Tella - Antique and Vintage Cameras



No. 3

Tella Camera Co. Ltd.



Image of Tella No. 3

f6.5, 5.15" T.T.H. Cooke Series III, iris diaphragm to f32. Serial no. 6389 .

Adams Yale. Sector, between-the-lens, speeds 1/2 - 1/100, spring powered, pneumatic regulation.

Leather covered wood body.

50, 3 ¼" x 4 ¼" cut films.

Sliding box scale to 2 yards.

Rise and cross front.

Serial Number:
3033 .

The Tella is one of a small number of cameras produced around this time using cut film. The camera was patented by A.L. Adams and early cameras were sold by the Adams company in 1898, in 1899 the Tella Camera Co. Ltd was formed to market the camera, the Adams patents being passed to the new company. The cameras must have continued to be made at the Adams factory.

Early models were fitted with a Ross lens, for 1899 the camera is shown as being updated, three models are listed: No. 2 with a fixed focus f8 Kugel lens, magnifiers were available for focusing; No. 3 with an f6.5 Cooke lens, focusing and rising front and No. 4 similar to the No. 3 but for 4" x 5" films rather than quarter-plate. The Tella did not achieve the success of the Frena which also took cut films and few examples are seen today.

The changing mechanism is ingenious but quite intricate, it had the advantage over other models of being able to be loaded with any film of the right size. The basis of the mechanism is a frame that lifts a film from one chamber to another this is referred to as a septum in the patent and works on a push-pull operation. The films are loaded into the back of the camera, between each film is an 'insertion piece' this is a small piece of celluloid or other material that slides on runners and lies behind and a little way above each film. To load the camera the septum is drawn out and the first film placed in the back of the camera followed by an insertion piece attached to the runner, the rest of the films are loaded similarly. The septum is then pushed back into the camera. The septum consists of a flat brass plate and two rods with shaped ends. As the septum is pushed into the camera the ends of the rods meet the first insertion piece and push it, along with all the films behind it, backwards, when pushed fully home the brass plate will then lie behind the first film, behind the brass plate will be the first insertion piece and the remaining films and insertion pieces. The ends of the rods are also shaped to hook underneath the film in front of the brass plate. After exposure the camera is positioned lens down and the septum is withdrawn in doing this the exposed film is lifted and moves with the septum, it meets some guide pieces that divert the film to a second chamber. The next film is pushed to the exposing position and the first insertion piece drops off the runners. Attached to the bottom of the septum is a roller-blind, as the septum is withdrawn the blind is unwound and roughly covers the film area. When the insertion piece drops off the runners it is caught by the roller blind and guided to a third chamber. The chamber that receives the exposed films is at the bottom of the camera and is accessed by a removable panel below the lens. The insertion pieces are diverted to a small chamber at the top of the camera which is accessed by a small sliding panel in the side of the camera. As the films move into the exposed chamber they move a frame counter, there is also an indicator to show whether there is film in the camera.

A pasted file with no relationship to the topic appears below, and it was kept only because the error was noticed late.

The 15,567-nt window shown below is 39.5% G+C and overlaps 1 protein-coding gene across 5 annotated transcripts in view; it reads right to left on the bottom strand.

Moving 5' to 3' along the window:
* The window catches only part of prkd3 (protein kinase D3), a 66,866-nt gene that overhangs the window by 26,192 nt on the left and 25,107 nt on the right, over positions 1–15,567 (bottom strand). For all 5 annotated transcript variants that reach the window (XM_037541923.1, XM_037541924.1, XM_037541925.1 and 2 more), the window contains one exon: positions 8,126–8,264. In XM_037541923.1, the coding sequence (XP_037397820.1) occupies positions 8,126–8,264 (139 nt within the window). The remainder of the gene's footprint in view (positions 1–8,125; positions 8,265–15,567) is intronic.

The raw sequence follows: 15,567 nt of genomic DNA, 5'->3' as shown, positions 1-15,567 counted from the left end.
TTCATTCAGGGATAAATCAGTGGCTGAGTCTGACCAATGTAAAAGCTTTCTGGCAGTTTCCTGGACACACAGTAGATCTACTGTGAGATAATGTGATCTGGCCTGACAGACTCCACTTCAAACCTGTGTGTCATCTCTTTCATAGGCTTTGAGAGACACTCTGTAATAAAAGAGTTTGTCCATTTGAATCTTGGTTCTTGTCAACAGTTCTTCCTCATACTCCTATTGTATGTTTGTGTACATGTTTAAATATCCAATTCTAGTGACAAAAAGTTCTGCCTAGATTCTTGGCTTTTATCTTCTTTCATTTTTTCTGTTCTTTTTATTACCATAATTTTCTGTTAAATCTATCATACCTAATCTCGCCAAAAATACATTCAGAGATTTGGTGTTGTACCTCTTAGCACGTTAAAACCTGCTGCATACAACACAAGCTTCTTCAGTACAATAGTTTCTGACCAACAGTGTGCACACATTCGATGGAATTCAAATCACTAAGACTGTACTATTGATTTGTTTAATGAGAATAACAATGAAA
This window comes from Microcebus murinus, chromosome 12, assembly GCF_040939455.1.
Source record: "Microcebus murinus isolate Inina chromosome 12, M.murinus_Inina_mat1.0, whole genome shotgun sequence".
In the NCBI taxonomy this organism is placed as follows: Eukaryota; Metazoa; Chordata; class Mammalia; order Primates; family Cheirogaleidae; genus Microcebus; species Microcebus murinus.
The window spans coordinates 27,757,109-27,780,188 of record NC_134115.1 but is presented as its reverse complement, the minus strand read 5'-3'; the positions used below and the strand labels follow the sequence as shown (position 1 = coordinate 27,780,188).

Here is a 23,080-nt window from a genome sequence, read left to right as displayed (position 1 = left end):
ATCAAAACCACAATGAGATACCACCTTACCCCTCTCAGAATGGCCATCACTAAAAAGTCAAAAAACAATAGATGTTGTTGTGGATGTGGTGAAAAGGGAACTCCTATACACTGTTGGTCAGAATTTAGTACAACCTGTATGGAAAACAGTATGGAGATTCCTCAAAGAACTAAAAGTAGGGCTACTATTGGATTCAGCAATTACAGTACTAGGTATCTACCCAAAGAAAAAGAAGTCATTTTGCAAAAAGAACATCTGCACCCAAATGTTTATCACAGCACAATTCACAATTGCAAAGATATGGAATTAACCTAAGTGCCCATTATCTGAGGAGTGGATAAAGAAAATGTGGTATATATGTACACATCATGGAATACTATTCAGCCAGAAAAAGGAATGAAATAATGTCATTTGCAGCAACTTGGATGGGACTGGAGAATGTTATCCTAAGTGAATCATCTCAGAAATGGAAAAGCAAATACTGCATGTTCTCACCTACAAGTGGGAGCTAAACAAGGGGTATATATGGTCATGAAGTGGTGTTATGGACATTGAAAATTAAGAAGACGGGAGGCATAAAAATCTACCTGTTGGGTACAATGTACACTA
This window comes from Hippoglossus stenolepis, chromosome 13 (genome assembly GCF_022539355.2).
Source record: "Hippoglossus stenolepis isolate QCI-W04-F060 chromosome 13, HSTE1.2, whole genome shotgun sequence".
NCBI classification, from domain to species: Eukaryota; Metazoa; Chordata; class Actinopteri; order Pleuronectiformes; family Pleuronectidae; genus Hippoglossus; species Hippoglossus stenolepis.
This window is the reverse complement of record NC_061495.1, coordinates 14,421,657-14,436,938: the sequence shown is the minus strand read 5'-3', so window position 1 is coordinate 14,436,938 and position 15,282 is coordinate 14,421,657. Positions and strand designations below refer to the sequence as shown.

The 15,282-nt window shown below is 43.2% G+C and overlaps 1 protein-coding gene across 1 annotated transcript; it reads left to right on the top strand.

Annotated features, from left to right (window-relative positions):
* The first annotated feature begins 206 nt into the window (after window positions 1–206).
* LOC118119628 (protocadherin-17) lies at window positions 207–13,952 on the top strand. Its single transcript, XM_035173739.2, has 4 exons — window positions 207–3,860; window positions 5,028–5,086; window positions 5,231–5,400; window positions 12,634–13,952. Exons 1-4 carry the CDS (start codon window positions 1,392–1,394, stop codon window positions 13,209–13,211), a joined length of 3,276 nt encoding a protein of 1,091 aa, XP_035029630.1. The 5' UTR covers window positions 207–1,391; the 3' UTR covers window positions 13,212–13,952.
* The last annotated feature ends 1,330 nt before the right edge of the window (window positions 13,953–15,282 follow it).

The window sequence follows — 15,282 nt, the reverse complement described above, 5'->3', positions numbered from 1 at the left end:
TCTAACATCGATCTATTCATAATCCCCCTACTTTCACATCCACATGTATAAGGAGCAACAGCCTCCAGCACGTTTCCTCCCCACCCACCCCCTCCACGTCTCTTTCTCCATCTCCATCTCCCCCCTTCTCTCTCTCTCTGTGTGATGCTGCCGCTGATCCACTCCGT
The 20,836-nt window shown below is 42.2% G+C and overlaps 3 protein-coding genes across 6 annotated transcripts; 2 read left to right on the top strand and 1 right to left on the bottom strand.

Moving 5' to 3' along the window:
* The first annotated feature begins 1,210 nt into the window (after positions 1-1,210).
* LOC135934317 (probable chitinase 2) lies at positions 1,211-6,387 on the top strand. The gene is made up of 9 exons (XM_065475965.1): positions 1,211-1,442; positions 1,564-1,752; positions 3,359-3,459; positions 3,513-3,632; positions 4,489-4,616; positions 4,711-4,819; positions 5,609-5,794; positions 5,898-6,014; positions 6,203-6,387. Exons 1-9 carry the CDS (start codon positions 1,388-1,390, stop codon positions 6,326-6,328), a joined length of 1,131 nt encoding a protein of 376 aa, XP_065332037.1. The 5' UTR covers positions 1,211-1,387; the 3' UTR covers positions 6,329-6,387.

An earlier Tella still in existence has the shutter speed selected by a sliding knob, the change to a circular dial also occurred on the Yale camera.

According to the Photographic Dealer the name 'Tella' is derived from there being an indicator showing if there is no film, i.e. it tells you.

References & Notes:
BP 29506/1897. BP 10966/1898. Phot. Dealer Aug 1898, p. 42. BJA 1899, p. 348. BJA 1900, pp. 898, 1371. BJA 1901, p. 951. BJA 1902, p. 30. BJP 29/7/1898, p. 494. BJP 5/5/1899, p. 283. Photographic Journal Vol. 39 1/9/1898, p.19.

Company Details:

Tella Camera Co.




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